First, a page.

Cultured Magazine

February/March 2015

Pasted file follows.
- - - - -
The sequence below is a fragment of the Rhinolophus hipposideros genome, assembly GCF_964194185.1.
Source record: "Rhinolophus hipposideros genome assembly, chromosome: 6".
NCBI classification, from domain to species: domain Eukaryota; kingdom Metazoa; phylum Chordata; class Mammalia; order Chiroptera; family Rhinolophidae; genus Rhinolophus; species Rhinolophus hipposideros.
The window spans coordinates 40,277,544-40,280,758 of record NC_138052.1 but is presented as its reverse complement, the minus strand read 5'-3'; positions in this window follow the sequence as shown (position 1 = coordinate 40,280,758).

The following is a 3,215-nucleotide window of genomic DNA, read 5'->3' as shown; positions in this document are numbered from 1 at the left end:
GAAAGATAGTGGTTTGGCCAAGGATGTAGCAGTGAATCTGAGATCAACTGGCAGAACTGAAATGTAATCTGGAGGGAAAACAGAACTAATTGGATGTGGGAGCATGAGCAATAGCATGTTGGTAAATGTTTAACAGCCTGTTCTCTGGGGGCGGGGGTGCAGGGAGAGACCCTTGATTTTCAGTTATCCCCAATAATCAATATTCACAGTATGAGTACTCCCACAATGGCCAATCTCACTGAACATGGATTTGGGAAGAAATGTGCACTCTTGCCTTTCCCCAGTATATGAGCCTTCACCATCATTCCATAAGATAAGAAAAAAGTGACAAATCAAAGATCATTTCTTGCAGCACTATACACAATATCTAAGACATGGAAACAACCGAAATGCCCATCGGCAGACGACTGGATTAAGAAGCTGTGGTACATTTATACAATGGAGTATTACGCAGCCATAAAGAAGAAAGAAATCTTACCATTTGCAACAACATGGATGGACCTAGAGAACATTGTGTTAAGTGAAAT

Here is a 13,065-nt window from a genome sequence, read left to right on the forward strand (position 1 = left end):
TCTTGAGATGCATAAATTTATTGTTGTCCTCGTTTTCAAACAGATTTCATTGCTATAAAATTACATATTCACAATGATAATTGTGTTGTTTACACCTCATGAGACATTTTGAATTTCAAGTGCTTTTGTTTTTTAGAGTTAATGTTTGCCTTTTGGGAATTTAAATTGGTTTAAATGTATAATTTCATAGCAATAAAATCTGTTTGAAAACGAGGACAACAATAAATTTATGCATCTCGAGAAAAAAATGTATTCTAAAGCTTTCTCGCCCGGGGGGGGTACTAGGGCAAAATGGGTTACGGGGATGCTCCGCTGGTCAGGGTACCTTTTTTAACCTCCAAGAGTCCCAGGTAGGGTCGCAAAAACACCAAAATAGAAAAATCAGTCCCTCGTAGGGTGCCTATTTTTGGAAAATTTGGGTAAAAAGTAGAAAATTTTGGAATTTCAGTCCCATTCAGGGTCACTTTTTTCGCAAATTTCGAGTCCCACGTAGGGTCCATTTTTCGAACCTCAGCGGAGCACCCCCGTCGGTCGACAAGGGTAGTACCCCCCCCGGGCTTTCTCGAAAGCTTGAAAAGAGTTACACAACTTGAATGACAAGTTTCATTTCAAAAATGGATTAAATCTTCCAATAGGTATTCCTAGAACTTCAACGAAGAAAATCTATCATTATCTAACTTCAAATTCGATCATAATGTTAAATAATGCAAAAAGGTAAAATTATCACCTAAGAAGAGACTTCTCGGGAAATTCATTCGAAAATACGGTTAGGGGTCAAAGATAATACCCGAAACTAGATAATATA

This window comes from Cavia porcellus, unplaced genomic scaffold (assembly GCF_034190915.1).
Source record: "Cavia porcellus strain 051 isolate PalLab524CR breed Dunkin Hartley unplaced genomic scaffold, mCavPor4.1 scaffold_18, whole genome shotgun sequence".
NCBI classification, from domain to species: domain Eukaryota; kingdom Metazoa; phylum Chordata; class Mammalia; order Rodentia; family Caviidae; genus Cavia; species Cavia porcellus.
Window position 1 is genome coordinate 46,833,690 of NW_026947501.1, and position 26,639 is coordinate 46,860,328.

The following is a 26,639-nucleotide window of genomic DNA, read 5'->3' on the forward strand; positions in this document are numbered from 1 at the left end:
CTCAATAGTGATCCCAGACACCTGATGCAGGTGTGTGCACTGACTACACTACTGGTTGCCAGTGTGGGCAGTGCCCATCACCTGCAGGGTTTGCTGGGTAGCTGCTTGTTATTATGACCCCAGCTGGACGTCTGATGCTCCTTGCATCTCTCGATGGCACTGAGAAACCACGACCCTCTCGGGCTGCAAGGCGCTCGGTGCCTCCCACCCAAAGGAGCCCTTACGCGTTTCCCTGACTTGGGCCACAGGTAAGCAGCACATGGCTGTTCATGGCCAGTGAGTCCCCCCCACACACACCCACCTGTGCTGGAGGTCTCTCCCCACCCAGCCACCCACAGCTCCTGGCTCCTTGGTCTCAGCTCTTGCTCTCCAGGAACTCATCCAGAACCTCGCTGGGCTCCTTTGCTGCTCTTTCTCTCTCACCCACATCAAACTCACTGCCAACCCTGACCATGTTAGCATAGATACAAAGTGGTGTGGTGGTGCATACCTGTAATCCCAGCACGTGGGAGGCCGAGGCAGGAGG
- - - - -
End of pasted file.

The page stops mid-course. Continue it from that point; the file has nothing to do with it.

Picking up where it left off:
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94 CULTURED IMAGES COURTESY DAHESH MUSEUM OF ART, NY; © ROBERT RAUSCHENBERG FOUNDATION; © JEFF WALL; © LEE FRIEDLANDER; METROPOLITAN MUSEUM OF ART/ART RESOURCE, NY. ALL COURTESY GAGOSIAN GALLERY Two former MoMA curators get out of the museum and into the gallery. BY IAN VOLNER John Elderfield and Peter Galassi were colleagues for nearly 35 years at the Museum of Modern Art in New York—Elderfield was a long time curator at the museum and held several positions during his tenure, including chief curator of painting and sculpture; Galassi, who started out as a curatorial intern at the museum, held the position of chief curator of photography for 20 years. Now working as independent scholars, they've teamed up once again for a show at Gagosian Gallery, an ambitious survey of paintings and photos—occupying two of Gagosian's New York galleries—that draw on the curators' distinct yet complementary perspectives to reveal how artists look at the creative process. We sat down with Elderfield and Galassi to get each of their sides of the story. DOUBLE VISION JOHN ELDERFIELD The initial idea for the show was yours—where did it come from? John Elderfield: I'd been thinking about this subject for a long time, and what's interesting to me is that we all take the fact that many artists work in studios just as a matter of course. Over the last few decades, however, there's been a post-studio movement, artists feeling they don't need to be in them. So I became intrigued as to how the whole idea of the studio really started. In parallel, I've been seeing paintings and photos of studios that look very different at differ ent times. I was interested in trying to bring these things together. What do painters' images of their studios tell us about their practices, and how have they changed over time? JE: Images of artists in their environments were popular as early as the 16th century and continued through the 19th century. There were lots of studio paintings—with models, students and patrons and even as educational place s. Then you get into the 20th century, and the focus shifts to the walls of studios, rather than whole studios—work by Lichtenstein, Guston, Johns and others. Altogether, when you look at these paintings, you can't help but think how different it all is from what we think artists do. I think the popular idea of the artist in the studio is somebody who works by him or herself and produces work, which is then taken out and sold or exhibited. And we know that this was not the case in the past. Before commercial galleries existed, work was sold from studios. Paintings of studios are often filled with people, patrons and visitors. Rubens had a balcony built so that people could watch him work. These are places of personal expression, but they're also social places. You both spent a lot of time on the mus eum side. How is it different doing a show like this at a private gallery? JE: When I did shows at MoMA, they had great borrowing power—people tend to be generous to MoMA because they want to borrow from them. But in a project like this, you can't borrow Las Meninas or the great Vermeer studio scene in Vienna. But having some work by lesser-known artists has turned out to be great—I think it's exciting t hat people will go to Chelsea and see a studio painting by an utterly obscure French painter from the mid-19th century. Sometimes the limitation is an impulse to be more creative. When did John first approach you about the show? Peter Galassi: This is something he's been thinking about for years, even when he was still at MoMA—we'd talked about it back then. It never took concrete form there, but when h e decided to do it at Gagosian, he basically just called me up and said, "Hey, do you want do a photographic component?" Originally, we were going to try to do them both at the downtown gallery, but then that didn't work out space-wise. What is the place of the artist's studio in the history of photography, and how does your show explore that? PG: Well, in painting, this isn't a new issue. Some of the g reatest paintings ever made belong to this unbelievable tradition of studio paintings. But in photography, I had to do a certain amount of head- scratching. My own belief is that the greatness of photography is that it's out there in the world—photographers don't usually have studios, just dark rooms. And while there are lots of photographs of artists' studios, some of them can be very boring, except fo r when they can tell you about the artist. So, we've organized the photos into three sections: The first is about the studio as an arena for posing (inside actual studio-like photographers' spaces with a few fashion pictures, portraits and nudes); the second section is simply artists' studios as seen by photographers; and the third one is mainly about artists putting up pictures on their walls and the p hotographs encouraging a conversation among the pictures. That sort of corresponds to the "wall" section of John's show. Was it more challenging for you to work in a private setting? PG: I was uncertain when we started whether working in a private setting was going to be a problem. But it wasn't. We had a lot of lenders, and none of them said no to a piece I asked for. In some ways it's easier in a priv ate setting. If you're going to show photos with explicit sexual content at MoMA, you have to put them in a room with a label or something. But here, I don't have to worry about that. There are a few of those pictures in this exhibition—which is crucial because in the end, this is a show that's about displaying yourself, about inventing a persona. PETER GALASSI From left, Jean-Léon Gérôme's Working in Marble or The Artist Sculpting Tanagra, 1890; Robert Rauschenberg's Small Rebus, 1956; Jeff Wall's Picture for Women, 1979; Lee Friedlander's Raoul Hague's Studio, Woodstock, New York, 1990; Thomas Eakins' Two Pupils in Greek Dress, 1880s. "In the Studio: Paintings," Gagosian, West 21st Street "In the Studio: Photographs," Gagosian Madison Avenue